Ukraine Demands Russia to Return the USSR’s Property in the UK

by Olha Povaliaieva
Monday, August 1, 2022
Ukraine Demands Russia to Return the USSR’s Property in the UK

After the collapse of the Union, Russia ignored Ukraine's beneficial interest in foreign property and misappropriated real estate

Ambassador of Ukraine to the UK Vadym Prystaiko resumed Ukraine's struggle for foreign property, which our country has the right to own after the collapse of the USSR. In particular, after the Union's collapse, hundreds of millions of pounds of the property remained in the UK, for which Ukraine, as a founding member of the Union, challenged Russia's ownership in 1999. Of all the former 15 republics, Ukraine became the only country that filed a lawsuit: Russia "dealt" with the rest of the republics. Volodymyr Vasylenko, at that time Ukraine's ambassador to the UK, filed a statement about Ukraine's "beneficial interest" in the former Soviet Union's property in the UK.

"The issue of the equal distribution of the property of the former USSR remains unresolved," Vadym Prystaiko.

John Sandweg, a former general counsel of the US Department for Homeland Security, said: "Documents demonstrate that after the collapse of the Soviet Union, the Russian Federation took possession of an extensive array of properties around the world, ignoring Ukraine's ownership stake. The Russians simply stole hundreds of millions in real estate. The continued possession of those properties is now contributing to their terrorism of the Ukrainian people."

Liz Truss, British foreign secretary, announced the possibility of sanctions freezing and confiscating Russian property and the transfer of property to Ukraine. The Times journalists conducted an investigation, and according to its results, Ukraine has the right to claim 18 objects misappropriated by Russia. These properties include numerous chateaus, apartment buildings in London's elite areas, castles, estates with tennis courts and cottages, with a combined value of more than £400 million. Only 2 out of 18 objects are classified as diplomatic premises; the function of the remaining premises is unclear.

Which specific premises can be confiscated from Russia and transferred to Ukraine.

  • The 19th-century castle of Seacox Heath on the border of Kent and East Sussex. The castle is listed as a grade II building and is now used by Russian diplomats and spies as a hideout and event space for the closed "Russian" circle.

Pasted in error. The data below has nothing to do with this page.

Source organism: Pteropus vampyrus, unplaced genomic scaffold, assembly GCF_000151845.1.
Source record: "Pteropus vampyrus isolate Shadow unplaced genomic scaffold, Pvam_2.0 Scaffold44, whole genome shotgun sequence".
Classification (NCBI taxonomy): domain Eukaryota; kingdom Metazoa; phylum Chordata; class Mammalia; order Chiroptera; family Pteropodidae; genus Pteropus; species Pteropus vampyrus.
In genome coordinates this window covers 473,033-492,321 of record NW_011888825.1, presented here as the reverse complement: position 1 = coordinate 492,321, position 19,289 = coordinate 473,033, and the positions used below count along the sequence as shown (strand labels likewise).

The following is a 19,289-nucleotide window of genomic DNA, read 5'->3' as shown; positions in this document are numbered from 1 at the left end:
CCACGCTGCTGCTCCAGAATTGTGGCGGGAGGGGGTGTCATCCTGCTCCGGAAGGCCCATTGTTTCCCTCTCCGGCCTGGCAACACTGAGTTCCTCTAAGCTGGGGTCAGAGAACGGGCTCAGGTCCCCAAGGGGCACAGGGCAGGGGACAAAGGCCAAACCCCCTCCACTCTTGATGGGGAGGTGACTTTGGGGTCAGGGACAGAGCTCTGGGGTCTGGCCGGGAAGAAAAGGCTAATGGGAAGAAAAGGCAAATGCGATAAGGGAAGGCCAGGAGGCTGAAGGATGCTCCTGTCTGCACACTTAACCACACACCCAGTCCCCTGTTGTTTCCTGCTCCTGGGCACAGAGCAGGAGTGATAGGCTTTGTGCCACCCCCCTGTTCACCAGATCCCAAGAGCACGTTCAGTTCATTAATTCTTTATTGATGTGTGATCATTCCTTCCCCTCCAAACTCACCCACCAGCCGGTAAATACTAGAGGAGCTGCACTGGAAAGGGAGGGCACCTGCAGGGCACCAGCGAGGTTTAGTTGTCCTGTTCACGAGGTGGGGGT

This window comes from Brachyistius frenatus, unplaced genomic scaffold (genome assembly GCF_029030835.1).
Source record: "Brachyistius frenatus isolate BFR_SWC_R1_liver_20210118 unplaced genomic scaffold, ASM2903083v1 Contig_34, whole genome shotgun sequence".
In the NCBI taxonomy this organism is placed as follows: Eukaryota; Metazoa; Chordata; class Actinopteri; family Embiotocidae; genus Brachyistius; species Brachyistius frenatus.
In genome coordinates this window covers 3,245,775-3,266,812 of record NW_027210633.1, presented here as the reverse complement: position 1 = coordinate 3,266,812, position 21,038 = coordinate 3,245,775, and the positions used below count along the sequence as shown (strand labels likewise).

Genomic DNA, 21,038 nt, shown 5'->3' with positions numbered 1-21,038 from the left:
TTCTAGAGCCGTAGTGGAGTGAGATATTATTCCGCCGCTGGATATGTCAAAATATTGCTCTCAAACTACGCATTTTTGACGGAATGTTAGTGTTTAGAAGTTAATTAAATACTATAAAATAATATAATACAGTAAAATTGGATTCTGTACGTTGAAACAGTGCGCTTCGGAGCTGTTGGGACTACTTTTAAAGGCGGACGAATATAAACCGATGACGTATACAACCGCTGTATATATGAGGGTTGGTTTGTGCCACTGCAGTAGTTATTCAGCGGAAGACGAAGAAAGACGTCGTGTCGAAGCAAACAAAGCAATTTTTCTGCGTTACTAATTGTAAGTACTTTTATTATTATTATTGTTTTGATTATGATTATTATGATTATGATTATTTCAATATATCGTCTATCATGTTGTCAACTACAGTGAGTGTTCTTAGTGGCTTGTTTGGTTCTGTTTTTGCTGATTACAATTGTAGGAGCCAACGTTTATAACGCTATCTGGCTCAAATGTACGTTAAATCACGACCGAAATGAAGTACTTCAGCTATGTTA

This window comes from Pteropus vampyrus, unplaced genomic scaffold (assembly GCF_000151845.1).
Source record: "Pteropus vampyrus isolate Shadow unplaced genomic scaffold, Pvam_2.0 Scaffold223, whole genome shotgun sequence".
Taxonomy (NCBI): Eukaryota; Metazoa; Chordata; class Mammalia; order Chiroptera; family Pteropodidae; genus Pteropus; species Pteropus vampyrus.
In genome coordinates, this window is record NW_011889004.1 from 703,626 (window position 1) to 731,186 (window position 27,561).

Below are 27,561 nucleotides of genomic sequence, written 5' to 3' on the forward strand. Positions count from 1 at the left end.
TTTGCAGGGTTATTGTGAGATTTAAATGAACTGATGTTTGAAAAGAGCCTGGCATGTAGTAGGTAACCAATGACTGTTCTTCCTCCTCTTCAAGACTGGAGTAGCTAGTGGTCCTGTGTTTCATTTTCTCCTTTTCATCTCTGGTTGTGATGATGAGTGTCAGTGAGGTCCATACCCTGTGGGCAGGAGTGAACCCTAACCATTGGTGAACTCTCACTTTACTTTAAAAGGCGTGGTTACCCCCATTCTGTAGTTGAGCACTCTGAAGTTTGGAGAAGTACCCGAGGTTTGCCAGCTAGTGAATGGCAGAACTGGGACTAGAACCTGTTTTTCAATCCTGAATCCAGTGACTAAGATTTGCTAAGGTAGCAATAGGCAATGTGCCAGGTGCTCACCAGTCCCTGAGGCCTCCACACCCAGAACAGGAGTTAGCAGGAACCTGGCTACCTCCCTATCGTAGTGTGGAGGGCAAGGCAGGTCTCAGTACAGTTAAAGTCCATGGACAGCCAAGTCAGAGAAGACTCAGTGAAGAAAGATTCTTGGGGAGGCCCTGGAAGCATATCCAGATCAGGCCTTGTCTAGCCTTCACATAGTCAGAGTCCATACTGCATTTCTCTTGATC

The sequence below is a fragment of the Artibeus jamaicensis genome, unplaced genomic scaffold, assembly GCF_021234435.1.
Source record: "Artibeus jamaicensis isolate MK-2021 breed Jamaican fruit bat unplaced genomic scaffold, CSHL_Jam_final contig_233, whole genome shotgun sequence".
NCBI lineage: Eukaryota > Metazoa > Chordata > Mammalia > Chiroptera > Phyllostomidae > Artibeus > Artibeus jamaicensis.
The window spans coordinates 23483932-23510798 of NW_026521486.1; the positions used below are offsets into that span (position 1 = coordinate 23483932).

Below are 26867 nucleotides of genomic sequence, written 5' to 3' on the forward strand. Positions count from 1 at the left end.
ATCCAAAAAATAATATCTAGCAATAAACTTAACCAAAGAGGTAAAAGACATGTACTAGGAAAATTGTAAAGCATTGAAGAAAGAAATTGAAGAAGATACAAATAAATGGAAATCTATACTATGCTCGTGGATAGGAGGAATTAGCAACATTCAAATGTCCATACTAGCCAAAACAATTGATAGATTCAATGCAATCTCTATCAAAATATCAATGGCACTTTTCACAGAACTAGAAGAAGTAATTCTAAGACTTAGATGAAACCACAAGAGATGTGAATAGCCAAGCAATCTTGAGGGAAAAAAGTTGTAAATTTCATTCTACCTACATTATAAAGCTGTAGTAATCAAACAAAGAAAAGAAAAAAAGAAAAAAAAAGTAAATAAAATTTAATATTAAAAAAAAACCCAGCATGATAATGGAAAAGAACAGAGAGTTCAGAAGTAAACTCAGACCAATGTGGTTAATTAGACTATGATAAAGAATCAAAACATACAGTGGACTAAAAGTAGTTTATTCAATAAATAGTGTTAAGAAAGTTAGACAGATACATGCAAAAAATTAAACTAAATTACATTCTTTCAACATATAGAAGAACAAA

• There are also several properties in the Highgate area of ​​north London that could be worth up to £100 million in aggregate. There is also one of the most expensive apartments in London, which is still in possession of a Russian oligarch and, accordingly, is now frozen by sanctions.
  • In the same area is Witanhurst — the second largest house in London after Buckingham Palace. Its estimated value is £300 million, and so far, it belongs to the oligarch Andrey Guryev.
  • A luxurious apartment building in Kensington, 3 houses in Holland Park and a castle in East Sussex — this also rightfully belongs to Ukraine.
  • Seacox Heath (on this article's cover) is one of the UK's largest estates on 30 acres of land. Tennis courts, 2 cottages and a football field are located on this territory. KGB agents operated here during the Cold War.
  • An 1871 French-chateau estate that was formerly owned by the Viscount of Goschen. The viscount donated the estate to the Soviet Union because the sailors of the USSR saved his son. The estate was turned into a country residence after Russia in the 1900s, and now it's someone's dacha.

Vadym Prystaiko has reopened the case on the transfer of Ukraine's rightfully owned property and calls on the ambassadors of other countries to open similar lawsuits against Russia. Prystaiko hopes that the British court will help Ukraine confiscate the property it misappropriated from Russia after the collapse of the USSR. Ukraine will use the proceeds to rebuild our economy and infrastructure after the war.

At the same time, the Ru embassy in the UK said that "Russia, as the sole continuator state of the former Soviet Union, has assumed rights to all Soviet properties abroad and, unlike Ukraine, has repaid all Soviet debts." also, according to Russia, Ukraine's claims to Soviet property abroad have no basis at the international level, and diplomatic premises are protected by immunity.

But don't pay attention to the words of the Russian embassy about diplomacy because this embassy does not know what diplomacy is. We remind you that on July 29, the Russian embassy in the UK officially announced that the fighters of the Ukrainian Azov regiment should be put to humiliating death by hanging.

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